The use of new research and innovations to boost farm productivityin a sustainable way, and the need to communicate such goals to theconsuming public, were the focus of a media summit convened herethis week by German chemical giant BASF. At a meeting of roughly 100 journalists and companyrepresentatives, all parties were treated to a series ofpresentations on sustainability and innovation in agriculture.Although some of the themes might be deemed by some to be "oldnews," there was also plenty of fodder for future stories anddebates, courtesy of lively panel discussions and interactivesessions. The bulk of presentations and panels at the 2012 BASF AgriculturalSolutions Media Summit here took place Tuesday, and while mostevents were geared to U.S. farm production, a panel discussion onCanadian developments was also featured, with equal involvement forWestern and Eastern Canada. Two key words, sustainability and innovation, were heard repeatedlyduring the sessions. |
Executives with BASF, as well as companyadvisors and field specialists, underscored the importance of theneed to recognize both in the same sentence and within the samevision, particularly sustainability. Video segments presented a common theme of attempting to build thebridge between farmers and consumers, with one segment asking theaverage consumer what they think of "feeding the world."Most of the responses demonstrated little knowledge orconsideration of the issue beyond meeting the food and nutritionneeds of the individual. In the same segment, there was a counter depicting theworld's population in 2010 as 6.9 billion, then increasing tothe oft-cited 9.4 billion by 2050. The next slide noted "Whilewe're busy making more people, Mother Earth isn'tmaking any more farmland." The question is then posed,"Is this sustainable?" Also stated several times during the day, sustainability is nowbeing defined as a balance between producing sufficient food formore people while minimizing any harmful ecological impact, allwhile recognizing the economic needs of consumers and producersalike.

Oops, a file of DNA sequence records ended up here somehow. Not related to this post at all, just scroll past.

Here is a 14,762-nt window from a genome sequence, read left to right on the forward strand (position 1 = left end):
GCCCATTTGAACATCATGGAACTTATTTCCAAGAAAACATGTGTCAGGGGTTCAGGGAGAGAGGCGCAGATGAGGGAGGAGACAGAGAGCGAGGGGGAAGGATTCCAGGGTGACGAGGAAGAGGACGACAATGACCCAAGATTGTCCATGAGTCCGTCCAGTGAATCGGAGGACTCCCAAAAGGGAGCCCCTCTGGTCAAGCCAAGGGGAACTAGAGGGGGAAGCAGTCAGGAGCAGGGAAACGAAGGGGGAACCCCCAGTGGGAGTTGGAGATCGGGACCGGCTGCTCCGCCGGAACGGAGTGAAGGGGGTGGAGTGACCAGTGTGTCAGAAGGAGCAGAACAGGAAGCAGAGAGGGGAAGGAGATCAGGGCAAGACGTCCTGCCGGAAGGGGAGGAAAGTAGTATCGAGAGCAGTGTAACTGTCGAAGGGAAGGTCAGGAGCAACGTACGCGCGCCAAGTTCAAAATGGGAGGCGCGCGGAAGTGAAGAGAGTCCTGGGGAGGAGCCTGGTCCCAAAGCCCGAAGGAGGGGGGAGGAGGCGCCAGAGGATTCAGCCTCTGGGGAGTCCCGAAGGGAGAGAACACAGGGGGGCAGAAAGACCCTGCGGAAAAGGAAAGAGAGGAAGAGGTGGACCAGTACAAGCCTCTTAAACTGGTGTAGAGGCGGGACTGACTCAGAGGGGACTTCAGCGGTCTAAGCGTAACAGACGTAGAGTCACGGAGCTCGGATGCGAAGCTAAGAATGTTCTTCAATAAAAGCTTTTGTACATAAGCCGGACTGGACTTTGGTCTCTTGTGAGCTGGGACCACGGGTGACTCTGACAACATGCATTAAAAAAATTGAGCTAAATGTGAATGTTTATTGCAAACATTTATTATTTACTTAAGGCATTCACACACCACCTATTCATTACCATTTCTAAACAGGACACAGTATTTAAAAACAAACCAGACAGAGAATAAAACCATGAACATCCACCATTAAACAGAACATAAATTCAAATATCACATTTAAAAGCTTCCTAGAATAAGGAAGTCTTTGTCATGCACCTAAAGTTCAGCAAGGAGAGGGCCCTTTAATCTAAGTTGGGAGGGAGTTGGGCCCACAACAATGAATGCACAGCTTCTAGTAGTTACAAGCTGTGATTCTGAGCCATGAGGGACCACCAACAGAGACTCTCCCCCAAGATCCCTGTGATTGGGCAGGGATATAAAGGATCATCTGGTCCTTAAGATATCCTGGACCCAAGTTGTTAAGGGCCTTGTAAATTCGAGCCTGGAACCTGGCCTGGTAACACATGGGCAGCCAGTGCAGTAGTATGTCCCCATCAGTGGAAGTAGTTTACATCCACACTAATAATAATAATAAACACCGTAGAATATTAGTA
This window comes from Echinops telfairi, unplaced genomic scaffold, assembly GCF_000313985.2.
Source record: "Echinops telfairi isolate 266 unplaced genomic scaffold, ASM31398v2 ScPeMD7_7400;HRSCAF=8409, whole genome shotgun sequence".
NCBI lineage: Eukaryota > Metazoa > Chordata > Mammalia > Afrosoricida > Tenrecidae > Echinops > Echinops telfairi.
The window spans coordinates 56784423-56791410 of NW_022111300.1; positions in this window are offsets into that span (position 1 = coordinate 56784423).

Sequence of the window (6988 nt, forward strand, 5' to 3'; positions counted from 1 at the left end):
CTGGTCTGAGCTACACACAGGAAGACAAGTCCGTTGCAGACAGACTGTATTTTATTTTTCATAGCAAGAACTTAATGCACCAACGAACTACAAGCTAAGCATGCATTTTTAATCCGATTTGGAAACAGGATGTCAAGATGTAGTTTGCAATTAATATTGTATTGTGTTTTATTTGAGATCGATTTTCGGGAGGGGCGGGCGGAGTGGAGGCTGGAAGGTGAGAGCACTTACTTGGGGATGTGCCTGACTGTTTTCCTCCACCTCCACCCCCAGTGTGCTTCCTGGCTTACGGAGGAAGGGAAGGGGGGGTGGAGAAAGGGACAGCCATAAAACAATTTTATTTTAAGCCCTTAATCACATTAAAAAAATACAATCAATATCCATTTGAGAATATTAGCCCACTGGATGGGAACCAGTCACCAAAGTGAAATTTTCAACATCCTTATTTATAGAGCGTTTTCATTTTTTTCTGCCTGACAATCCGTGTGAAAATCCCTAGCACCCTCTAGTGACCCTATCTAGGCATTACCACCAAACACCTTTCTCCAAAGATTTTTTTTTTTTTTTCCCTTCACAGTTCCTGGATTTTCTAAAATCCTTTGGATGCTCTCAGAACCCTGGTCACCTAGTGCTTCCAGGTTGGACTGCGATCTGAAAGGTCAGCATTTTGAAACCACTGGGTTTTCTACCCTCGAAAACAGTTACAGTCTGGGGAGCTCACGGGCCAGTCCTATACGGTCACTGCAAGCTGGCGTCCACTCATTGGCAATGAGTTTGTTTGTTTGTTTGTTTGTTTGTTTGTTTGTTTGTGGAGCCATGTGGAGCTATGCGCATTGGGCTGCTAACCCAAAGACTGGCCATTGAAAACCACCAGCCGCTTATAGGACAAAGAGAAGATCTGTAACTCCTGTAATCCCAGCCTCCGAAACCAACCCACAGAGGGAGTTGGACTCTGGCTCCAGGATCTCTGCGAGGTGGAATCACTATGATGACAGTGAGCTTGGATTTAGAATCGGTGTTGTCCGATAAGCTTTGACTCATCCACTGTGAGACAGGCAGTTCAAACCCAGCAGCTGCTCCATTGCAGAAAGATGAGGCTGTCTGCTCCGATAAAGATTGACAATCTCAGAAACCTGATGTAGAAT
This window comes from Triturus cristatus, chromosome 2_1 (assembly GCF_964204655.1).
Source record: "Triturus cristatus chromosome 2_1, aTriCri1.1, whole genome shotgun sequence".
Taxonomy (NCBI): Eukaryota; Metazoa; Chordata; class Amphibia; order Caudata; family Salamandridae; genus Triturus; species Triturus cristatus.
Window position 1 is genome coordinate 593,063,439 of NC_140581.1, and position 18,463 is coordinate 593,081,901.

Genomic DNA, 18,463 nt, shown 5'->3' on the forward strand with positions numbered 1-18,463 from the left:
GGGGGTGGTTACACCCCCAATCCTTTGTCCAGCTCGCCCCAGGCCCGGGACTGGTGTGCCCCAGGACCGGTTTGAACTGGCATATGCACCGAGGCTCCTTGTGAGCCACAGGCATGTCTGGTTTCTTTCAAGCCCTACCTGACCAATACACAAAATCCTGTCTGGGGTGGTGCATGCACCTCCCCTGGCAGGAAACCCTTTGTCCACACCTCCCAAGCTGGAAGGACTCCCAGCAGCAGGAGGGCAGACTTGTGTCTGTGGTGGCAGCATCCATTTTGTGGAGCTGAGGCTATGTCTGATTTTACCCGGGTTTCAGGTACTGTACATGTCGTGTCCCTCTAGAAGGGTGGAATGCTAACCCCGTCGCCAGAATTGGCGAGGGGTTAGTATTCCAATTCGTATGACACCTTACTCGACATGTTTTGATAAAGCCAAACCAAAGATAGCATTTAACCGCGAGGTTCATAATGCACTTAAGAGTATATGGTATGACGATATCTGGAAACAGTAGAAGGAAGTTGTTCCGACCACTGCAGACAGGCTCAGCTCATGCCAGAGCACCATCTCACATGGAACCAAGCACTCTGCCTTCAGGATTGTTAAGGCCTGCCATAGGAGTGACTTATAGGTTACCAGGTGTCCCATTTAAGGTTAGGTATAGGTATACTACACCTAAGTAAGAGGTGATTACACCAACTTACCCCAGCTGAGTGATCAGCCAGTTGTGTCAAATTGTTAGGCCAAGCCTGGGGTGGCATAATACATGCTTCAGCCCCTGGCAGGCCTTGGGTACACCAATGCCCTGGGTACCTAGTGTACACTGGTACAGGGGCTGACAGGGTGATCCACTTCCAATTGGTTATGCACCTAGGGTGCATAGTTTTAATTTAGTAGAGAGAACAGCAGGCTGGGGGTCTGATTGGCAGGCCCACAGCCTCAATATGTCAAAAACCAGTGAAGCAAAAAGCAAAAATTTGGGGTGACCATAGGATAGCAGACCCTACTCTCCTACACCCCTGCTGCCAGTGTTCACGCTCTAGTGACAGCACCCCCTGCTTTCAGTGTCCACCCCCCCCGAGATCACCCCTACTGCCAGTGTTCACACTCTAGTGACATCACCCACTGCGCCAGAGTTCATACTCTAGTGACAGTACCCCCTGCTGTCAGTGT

Although it is important to increase production on a global basis,that drive must not come at all costs, particularly where theenvironment's concerned. And while there is a push for safeand abundant food, the farmer must be properly rewarded for his/herexpertise and production, yet not to point where the consumer canno longer afford to eat. During one of the morning sessions, BASF Plant Science divisionpresident Peter Eckes highlighted developments in thecompany's research pipeline. On one slide he noted there areseven different "yield and stress" trait packages onwhich BASF is partnering with Monsanto, including drought-tolerantcorn and higher-yielding canola and wheat. BASF, he said, will be expanding its North American headquarters atResearch Triangle Park in Durham, N.C.
The move acknowledges theadoption of genetically modified cropping systems in North America,where 43 per cent of crops grown in the U.S. are GM. In Canada,seven per cent of all crops are genetically modified. The move alsoputs BASF closer to emerging GM players in Brazil and Argentina,where those percentages are 19 and 15 per cent, respectively. A panel discussion closed out the morning's proceedings, withinput and interaction with the audience, as well as perspectivesfrom extension, food processing, an agricultural dealer/retailer, afarm organization president and a farmer.
Among the many statements to come out of that discussion was anopinion that the farm press can play a bigger role in informingwhat is accepted as a largely unaware, if not ignorant,non-farming, consuming public. Fred Luckey, a former executive with Bunge Milling and now chair ofField to Market, a coalition of members of the food value chain,told representatives of the farm media that they have done asufficient job of telling agriculture's story to theirreaders. However, those readers, from farmers and researchers to extensionpersonnel and industry stakeholders, are the converted; theyalready know what's happening within the agri-food industry.The task before them now, he said, is to find some way to deliverthat message to a wider audience, to those who don'tunderstand modern-day farming and what it means in their dailylives. – Ralph Pearce is a field editor for Country Guide at St.
Marys, Ont. Related story: BASF to focus plant biotech work on Americas, Jan. 19, 2012.
The e-commerce company in China offers quality products such as China Nd YAG Laser Machine , Fractional Laser Machine Manufacturer, and more. For more , please visit Anti Aging Machine today!
Related Articles -
China Nd YAG Laser Machine, Fractional Laser Machine Manufacturer,